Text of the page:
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Ottawa Goalie Anderson, a Race Fan, Talks Car Safety

Written by Norris McDonald

Auto racing columnist Norris McDonald, in wrapping up the weekend’s action, turns back the clock a week to report on a conversation with Ottawa Senators goaltender Craig Anderson, who’s trying to get some of his teammates to learn to drive their high-powered cars safely.

Robert Wickens of Guelph won Sunday’s German Touring Car Series (DTM) race at the Nurburgring, Alex Labbe won the NASCAR Pinty’s Series second-last race of the season at Autodrome St-Eustache Saturday night, Brad Keselowski won the NASCAR Xfinity Series race Friday night and Kyle Larson was first in the Monster Energy NASCAR Cup series race at Richmond, Va., Saturday.

As usual, I will have things to say about some of those races. But first, I want to make a U-Turn and go back a week to Canadian Tire Motorsport Park where the Grand Marshal of the Camping World Series truck race, Craig Anderson, had some interesting things to say on a host of subjects.

Anderson, of course, is the goaltender (goalie, cage keeper, twine minder, etc.) for the Ottawa Senators of the National Hockey League and, during a chat with reporters last Sunday morning, said he wished he could get more of his teammates to come out to the races.

Asked if any of the other Senators players are into racing, Anderson — son of an SCAA Trans-Am race driver in the 1980s and 90s and someone who attends races at CTMP several times a year — said no, but that some of them like high-powered cars.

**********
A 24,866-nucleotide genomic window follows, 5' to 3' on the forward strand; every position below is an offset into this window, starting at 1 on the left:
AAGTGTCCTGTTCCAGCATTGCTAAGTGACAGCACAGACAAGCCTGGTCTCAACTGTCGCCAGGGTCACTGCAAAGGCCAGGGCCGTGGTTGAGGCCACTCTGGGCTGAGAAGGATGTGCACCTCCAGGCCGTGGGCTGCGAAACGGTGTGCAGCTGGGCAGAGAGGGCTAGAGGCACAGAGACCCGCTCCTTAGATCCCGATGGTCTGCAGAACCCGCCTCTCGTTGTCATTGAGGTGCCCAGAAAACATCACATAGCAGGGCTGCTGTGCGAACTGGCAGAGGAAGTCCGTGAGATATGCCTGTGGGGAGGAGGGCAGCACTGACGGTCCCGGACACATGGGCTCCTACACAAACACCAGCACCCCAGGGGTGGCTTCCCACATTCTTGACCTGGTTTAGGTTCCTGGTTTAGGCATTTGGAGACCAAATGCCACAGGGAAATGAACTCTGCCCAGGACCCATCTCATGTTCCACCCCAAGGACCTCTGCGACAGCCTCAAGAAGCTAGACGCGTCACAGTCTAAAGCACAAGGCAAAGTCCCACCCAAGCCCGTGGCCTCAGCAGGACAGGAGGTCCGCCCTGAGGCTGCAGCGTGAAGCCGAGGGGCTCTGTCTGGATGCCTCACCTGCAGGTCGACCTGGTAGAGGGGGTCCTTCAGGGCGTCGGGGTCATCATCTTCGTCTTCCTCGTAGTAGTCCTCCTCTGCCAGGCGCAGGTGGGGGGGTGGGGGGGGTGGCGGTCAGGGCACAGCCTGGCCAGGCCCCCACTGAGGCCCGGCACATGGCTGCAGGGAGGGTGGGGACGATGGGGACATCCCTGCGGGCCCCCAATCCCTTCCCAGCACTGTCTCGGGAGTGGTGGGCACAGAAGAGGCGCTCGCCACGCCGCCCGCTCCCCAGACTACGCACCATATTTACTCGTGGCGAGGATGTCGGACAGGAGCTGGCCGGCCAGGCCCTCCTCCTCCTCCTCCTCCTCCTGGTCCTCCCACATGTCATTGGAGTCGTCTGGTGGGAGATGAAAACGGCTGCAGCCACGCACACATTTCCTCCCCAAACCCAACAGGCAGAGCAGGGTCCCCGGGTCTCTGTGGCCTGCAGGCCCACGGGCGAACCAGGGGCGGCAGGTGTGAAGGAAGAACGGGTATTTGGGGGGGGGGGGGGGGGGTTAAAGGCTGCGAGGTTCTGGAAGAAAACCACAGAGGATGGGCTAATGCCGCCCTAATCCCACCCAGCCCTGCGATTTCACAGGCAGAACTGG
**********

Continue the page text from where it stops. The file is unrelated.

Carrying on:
“A lot of the guys like cars,” he said. “They enjoy the aspect of cool, fancy, fast cars. We’re trying to get some of them out to the track and get them experience because I’ve been harping to them that it’s a lot safer to be doing 150 miles an hour down a track where you know a turn’s coming up versus being the guy who wants to be a hero on the highway.

“Guys are in their 20s with 500 or 600 horsepower cars and it can be a very tough experience for them to have to learn the hard way. We’re trying to get guys to come out but it’s a commitment to come to the track and it’s time-consuming. But we’ll get there.”

Anderson, who has a Corvette racing car painted on his goalie mask (“ ‘Give it your all and never give up’ is what Corvette Racing is all about,” he says), paid tribute to former Senators GM Bryan Murray, who died this summer.

“Bryan was well-respected and well-liked and we were all saddened, but we all knew it was coming. The last few conversations that we had, you really cherished. He was around a lot. Even near the end, he was around the room, with the guys, and it just showed his battle level and compete level and I don’t think people realized how strong a man he was.

“We’ve lost a few guys to cancer in the last few years. We lost Mark Reid, our assistant coach, a couple of years ago and it’s a terrible thing and I realize now, because of my own experiences (he took time off during the season last year to be with his wife as she battled throat cancer), that cancer touches everyone and you’re not immune to it and you make the most of your relationships and time with people.”

Asked if the Senators could go all the way to the Stanley Cup in the 2017-18 season, Anderson said they would do their best.

“A lot has to go right,” he said. “There’s a lot of good teams and a lot of good players and all the stars have to align. We learned that this year. We went pretty far but you have to realize how many things have to go right — whether it’s puck luck, whether it’s guys making a spectacular play.